Abstract: Overpressure can be produced by the following processes: (1) increase of compressive stress, (2) changes in the volume of the pore fluid or rock matrix, and (3) fluid movement or buoyancy. Loading during burial can generate considerable overpressure due to disequilibrium compaction, particularly during the rapid subsidence of low- permeability sediments. Horizontal stress changes can rapidly generate and dissipate large amounts of overpressure in tectonically active areas. Overpressure mechanisms involving change in volume must be well sealed to be effective. Fluid volume increases associated with aquathermal expansion and clay dehydration are too small to generate significant overpressure unless perfect sealing occurs. Hydrocarbon generation and cracking to gas could possibly produce overpressure, depending upon the kerogen type, abundance of organic matter, temperature history, and rock permeability; however, these processes may be self-limiting in a sealed system because buildup of pressure could inhibit further organic metamorphism. The potential for generating overpressure by hydrocarbon generation and cracking must be regarded as unproven at present. Fluid movement due to a hydraulic head can generate significant overpressure in shallowly buried, "well-plumbed" basins. Calculations indicate that hydrocarbon buoyancy and osmosis can generate only small amounts of localized overpressure. The upward movement of gas in an incompressible fluid also could generate ©Copyright 1997. The American Association of Petroleum Geologists. All rights reserved.1Manuscript received October 17, 1995; revised manuscript received September 4, 1996; final acceptance January 20, 1997. 2Department of Geological Sciences, Durham University, South Road, Durham DH1 3LE, United Kingdom. Osborne e-mail: M.J.Osborne@ durham.ac.uk; GeoPOP web site http://www.dur.ac.uk/~dgl0zz7/ We wish to thank the companies that support the Geosciences Project on Overpressure (GeoPOP) at the universities of Durham, Newcastle, and Heriot-Watt: Agip, Amerada Hess, Amoco, ARCO, Chevron, Conoco, Elf Exploration, Mobil, Norsk Hydro, Phillips Petroleum UK Company Limited, Statoil, and Total. We also thank Neil Goulty (Durham) for commenting on an earlier draft of this paper. Osborne thanks Gordon Macleod (Newcastle) for help with geochemical modeling.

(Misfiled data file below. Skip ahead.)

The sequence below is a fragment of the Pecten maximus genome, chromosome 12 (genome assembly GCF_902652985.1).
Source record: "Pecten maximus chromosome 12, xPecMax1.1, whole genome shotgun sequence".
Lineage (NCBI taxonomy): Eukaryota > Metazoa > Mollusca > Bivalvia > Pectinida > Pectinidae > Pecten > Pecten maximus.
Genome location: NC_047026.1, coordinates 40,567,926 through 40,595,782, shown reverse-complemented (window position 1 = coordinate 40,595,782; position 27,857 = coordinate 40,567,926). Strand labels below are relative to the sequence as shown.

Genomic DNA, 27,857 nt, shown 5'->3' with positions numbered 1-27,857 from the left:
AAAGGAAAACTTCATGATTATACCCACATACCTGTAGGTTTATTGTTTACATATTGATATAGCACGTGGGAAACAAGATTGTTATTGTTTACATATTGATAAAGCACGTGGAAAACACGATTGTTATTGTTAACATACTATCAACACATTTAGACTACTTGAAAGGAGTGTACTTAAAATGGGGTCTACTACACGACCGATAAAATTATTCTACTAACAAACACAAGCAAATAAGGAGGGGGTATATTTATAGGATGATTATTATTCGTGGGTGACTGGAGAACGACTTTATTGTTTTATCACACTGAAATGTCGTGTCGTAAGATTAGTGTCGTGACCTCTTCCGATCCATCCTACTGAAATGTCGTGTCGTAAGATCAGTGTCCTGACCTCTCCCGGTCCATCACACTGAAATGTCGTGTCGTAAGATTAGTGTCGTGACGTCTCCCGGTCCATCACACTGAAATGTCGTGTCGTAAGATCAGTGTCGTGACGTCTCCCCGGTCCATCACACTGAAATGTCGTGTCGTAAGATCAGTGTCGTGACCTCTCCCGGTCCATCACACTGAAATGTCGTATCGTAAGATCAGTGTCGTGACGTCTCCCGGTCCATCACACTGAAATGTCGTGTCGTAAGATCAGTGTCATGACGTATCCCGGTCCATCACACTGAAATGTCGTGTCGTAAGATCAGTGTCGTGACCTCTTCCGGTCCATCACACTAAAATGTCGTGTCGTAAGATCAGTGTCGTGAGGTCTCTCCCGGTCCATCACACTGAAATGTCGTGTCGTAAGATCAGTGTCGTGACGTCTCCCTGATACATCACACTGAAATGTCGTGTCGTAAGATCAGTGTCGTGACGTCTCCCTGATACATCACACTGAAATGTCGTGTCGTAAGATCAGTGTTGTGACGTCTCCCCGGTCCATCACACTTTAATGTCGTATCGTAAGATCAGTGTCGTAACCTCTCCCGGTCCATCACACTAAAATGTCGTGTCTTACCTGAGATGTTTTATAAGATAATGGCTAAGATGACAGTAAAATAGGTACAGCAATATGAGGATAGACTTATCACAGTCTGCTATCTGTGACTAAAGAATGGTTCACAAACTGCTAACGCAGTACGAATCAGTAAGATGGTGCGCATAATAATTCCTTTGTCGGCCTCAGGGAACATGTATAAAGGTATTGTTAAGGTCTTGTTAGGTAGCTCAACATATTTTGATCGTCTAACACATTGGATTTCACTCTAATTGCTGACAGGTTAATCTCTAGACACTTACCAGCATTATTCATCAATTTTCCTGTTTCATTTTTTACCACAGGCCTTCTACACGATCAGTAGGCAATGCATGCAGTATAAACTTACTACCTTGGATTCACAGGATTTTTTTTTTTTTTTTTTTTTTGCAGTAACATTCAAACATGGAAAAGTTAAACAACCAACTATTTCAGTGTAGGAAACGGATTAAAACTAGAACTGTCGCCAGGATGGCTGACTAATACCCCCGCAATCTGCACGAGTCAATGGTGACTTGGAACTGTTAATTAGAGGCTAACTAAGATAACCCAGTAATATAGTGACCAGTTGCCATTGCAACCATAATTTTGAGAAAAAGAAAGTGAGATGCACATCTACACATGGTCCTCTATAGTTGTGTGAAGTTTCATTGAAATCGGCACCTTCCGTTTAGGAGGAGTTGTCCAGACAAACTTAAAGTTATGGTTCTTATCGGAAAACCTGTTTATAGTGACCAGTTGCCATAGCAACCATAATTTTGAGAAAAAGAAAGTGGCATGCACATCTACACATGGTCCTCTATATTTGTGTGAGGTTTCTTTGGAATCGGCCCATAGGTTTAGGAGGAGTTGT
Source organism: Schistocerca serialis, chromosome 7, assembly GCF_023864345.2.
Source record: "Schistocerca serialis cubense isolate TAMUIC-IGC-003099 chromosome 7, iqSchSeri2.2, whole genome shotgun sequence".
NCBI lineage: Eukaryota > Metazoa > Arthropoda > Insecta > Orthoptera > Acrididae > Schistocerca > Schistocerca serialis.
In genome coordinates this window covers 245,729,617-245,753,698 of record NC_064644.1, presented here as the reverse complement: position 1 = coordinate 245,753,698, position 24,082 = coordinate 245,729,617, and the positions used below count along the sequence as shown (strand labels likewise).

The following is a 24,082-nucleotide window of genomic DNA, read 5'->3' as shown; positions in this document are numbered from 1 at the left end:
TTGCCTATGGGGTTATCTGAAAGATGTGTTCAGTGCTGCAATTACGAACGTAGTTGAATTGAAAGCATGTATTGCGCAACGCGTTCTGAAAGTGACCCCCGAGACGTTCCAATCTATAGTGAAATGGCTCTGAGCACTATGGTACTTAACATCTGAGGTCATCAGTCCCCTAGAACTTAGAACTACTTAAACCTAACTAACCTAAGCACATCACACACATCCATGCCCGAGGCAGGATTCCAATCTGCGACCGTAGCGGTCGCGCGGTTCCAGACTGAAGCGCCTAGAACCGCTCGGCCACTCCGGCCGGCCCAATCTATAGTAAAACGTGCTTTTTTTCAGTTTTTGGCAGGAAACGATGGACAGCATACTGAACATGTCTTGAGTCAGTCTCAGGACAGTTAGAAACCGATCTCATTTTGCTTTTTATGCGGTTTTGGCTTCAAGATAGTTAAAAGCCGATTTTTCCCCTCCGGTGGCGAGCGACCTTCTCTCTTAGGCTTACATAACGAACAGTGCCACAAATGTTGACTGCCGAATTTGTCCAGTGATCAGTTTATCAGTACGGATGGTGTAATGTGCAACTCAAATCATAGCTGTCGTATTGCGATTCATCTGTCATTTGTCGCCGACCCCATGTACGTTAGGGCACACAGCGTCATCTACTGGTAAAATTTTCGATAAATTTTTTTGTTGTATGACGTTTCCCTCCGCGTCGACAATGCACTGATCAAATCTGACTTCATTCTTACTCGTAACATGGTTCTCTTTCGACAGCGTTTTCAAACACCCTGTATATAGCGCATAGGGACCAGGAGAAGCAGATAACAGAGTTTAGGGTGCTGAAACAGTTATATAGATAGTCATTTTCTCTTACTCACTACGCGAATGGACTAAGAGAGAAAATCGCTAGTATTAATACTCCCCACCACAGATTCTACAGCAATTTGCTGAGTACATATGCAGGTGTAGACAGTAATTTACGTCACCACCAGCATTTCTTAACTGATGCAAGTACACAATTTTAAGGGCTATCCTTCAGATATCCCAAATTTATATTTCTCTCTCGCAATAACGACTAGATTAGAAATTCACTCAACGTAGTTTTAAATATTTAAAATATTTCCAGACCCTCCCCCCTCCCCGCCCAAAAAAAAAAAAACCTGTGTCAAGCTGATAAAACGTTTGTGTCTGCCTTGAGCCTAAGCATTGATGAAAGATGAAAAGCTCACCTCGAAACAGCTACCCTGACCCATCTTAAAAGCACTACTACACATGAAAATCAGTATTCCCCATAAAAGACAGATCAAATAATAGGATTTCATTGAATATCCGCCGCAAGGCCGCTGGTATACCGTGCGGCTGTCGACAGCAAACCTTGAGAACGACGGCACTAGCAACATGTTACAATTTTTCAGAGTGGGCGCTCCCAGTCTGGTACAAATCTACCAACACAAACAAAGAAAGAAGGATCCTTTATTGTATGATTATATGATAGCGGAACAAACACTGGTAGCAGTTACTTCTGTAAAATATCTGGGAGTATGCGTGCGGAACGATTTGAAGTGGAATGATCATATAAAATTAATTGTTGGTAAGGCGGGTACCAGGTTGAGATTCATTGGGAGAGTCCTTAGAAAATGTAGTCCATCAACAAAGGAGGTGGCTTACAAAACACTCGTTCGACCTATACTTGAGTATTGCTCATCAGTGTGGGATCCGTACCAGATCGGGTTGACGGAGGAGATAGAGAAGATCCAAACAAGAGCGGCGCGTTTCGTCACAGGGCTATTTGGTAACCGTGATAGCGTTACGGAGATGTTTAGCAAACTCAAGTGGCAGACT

01 Jun 1995-Spe Drilling & Completion